“And, like many issues these days, the U.S. budget could determine how successfully the river channel recovers from today’s floods. It’s way too early to draw a lot of conclusions because the shipping season is nine months long and the flood is just now happening,” he says. “But I am somewhat concerned whether the Army Corps has the budget to address silted-up channels. Yet, this is an emergency and we’ve all seen things change with FEMA funding before.”

At the Port of New Orleans, Spokesman Matt Gresham is not overly worried about the shipping season later this year. “Historically, we’ve had river stages like this in 2002, 2005, 2008 and 2009. We are expecting 17 ft. here (river level), which is not an unprecedented river level for new Orleans.”

That’s true, "But the water level right now pretty high at our dock," says Linda Prudhomme, director of business development for the Port of South Louisiana. That's the largest U.S. tonnage port, with seven grain elevators spanning 54 miles.

“This flood is not like any other; it’s truly historic,” says Chris Gardner, U.S. Army Corps of Engineer spokesperson. “A lot of records are being broken like we’ve never seen before.”

The Bonnet Carre Spillway in St. Charles Parish may be opened as early as Monday to divert river water into Lake Pontchartrain, announced Louisiana Gov. Bobby Jindal. That structure was last opened in 2008, but only 46% of its bays. The intent now is to open all 350 bays on the spillway for more than a month because of record river levels, says Chris Brantley, spillway project manager. The trigger for opening the diversion spillway is a river flow of 1.25 million cu. ft./sec. Right now the flow is 1 million cu. ft./sec. Flood stage on the river in New Orleans is 17 ft., he says.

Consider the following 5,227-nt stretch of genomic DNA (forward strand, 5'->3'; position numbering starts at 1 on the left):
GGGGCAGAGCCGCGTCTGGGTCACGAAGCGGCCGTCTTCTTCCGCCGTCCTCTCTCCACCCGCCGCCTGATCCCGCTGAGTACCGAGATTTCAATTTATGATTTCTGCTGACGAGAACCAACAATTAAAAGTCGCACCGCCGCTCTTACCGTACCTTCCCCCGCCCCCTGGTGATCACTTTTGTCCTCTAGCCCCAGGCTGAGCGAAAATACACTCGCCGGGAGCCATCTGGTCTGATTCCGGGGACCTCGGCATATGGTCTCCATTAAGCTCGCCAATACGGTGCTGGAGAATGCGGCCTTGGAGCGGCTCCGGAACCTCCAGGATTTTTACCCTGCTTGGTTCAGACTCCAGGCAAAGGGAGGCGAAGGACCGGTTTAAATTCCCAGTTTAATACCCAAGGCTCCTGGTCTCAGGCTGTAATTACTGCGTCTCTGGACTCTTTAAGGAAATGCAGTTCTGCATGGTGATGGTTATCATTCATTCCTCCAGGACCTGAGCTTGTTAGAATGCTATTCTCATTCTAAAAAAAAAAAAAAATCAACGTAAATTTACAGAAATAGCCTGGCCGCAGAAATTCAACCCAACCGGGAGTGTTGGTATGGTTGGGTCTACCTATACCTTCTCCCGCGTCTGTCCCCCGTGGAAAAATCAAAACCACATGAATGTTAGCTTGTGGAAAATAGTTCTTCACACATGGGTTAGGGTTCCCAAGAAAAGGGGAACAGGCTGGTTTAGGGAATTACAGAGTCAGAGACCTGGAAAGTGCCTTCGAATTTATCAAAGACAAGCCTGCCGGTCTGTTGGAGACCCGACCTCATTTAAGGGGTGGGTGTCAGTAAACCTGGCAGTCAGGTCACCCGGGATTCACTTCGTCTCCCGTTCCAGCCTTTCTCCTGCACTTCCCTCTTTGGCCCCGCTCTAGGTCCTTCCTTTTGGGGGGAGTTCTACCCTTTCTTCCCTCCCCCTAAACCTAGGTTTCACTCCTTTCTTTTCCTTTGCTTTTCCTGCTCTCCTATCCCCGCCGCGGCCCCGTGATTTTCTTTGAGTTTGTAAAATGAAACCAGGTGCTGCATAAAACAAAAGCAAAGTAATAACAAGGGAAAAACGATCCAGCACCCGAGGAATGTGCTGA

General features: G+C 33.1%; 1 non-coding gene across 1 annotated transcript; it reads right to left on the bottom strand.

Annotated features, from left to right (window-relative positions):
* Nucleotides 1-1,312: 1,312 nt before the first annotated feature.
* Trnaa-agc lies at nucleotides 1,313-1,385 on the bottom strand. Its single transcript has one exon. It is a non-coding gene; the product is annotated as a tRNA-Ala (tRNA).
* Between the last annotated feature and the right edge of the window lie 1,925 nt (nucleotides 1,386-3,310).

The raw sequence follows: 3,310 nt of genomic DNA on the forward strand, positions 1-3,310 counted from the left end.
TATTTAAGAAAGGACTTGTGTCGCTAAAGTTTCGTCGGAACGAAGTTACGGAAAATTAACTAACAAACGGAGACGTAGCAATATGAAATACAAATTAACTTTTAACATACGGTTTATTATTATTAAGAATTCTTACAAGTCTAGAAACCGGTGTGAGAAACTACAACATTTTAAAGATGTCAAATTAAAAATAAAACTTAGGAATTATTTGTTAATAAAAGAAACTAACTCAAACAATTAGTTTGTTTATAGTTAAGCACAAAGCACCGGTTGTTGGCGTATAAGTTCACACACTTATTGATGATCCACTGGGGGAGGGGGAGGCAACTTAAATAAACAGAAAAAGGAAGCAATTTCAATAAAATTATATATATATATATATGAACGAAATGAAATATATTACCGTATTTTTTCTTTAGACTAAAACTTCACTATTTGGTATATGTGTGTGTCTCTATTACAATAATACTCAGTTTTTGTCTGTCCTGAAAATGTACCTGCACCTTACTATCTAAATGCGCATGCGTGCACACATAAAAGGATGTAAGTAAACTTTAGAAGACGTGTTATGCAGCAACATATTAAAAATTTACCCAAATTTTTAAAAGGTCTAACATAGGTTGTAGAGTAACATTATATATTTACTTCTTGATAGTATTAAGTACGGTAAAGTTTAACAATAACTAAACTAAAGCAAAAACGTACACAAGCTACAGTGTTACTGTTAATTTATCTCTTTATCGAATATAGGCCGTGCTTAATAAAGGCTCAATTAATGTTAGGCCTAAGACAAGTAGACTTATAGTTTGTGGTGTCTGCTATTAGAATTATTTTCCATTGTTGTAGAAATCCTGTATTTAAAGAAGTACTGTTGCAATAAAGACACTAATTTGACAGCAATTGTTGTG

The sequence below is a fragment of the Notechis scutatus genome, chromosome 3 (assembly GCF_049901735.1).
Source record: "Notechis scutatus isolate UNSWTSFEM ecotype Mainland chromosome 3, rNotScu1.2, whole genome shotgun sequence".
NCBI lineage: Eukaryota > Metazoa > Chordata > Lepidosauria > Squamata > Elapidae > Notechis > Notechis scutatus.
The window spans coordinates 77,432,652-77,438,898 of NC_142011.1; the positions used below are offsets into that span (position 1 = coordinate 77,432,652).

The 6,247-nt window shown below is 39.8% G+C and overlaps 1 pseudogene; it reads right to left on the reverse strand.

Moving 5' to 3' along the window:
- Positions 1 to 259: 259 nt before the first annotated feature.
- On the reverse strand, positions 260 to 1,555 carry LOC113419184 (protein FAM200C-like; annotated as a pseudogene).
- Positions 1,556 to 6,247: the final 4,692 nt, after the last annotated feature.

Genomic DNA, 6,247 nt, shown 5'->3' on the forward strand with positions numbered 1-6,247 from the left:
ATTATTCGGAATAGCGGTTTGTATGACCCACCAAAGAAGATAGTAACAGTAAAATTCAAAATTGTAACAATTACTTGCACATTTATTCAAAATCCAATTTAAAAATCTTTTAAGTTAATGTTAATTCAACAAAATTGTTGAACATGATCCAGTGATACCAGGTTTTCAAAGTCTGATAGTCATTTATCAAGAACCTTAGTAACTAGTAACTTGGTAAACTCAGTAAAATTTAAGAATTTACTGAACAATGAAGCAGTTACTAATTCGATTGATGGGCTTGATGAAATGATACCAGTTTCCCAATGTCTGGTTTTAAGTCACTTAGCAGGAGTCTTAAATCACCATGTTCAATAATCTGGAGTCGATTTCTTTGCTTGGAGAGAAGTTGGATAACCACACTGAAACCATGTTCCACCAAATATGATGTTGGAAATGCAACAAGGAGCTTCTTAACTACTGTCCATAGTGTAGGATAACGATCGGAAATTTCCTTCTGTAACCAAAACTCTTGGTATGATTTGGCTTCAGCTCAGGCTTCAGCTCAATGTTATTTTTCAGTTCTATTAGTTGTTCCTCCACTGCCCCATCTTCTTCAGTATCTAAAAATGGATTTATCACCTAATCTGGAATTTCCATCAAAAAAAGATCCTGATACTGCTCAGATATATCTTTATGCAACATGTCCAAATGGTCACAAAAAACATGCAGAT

No decision on opening the Morganza Spillway has been made; it's not been opened since 1973. Located near Baton Rouge, the spillway would divert water into the Atchafalaya Delta. 

As the Mississippi River reaches a record 61.72 feet high in Cairo, IL, residents along the 400 miles of river channel south of there, in Missouri, Kentucky, Arkansas, Tennessee, Mississippi and Louisiana, may be reaching for the panic button. The previous Cairo, IL, river height record was 59.5 ft. in 1937, says U.S. Coast Guard spokesperson Lionel Boyant. This is 54% higher than its 40-ft. flood benchmark, he adds.

“Still, the grain-shipping season could conceivably go normally, depending upon summer weather and whether we have many tropical storms,” Boyant says.

The importance of summer weather is echoed in University of Illinois Extension Marketing Specialist Darrel Good's outlook on the corn crop: “The first issue will be the wet spring's potential effect on production this year,” he says. “In most years perhaps we would not be too concerned production-wise; but our inventories are so tight already, and we have some late planting even in non-flooded areas. So the net effect right now is that particularly corn production will fall a little short of its potential because of lost acreage and reduced yields.

“We learned in 2009 that a really good summer can offset some planting problems. But the kind of summer we had in 2009 is awfully rare,” Good says.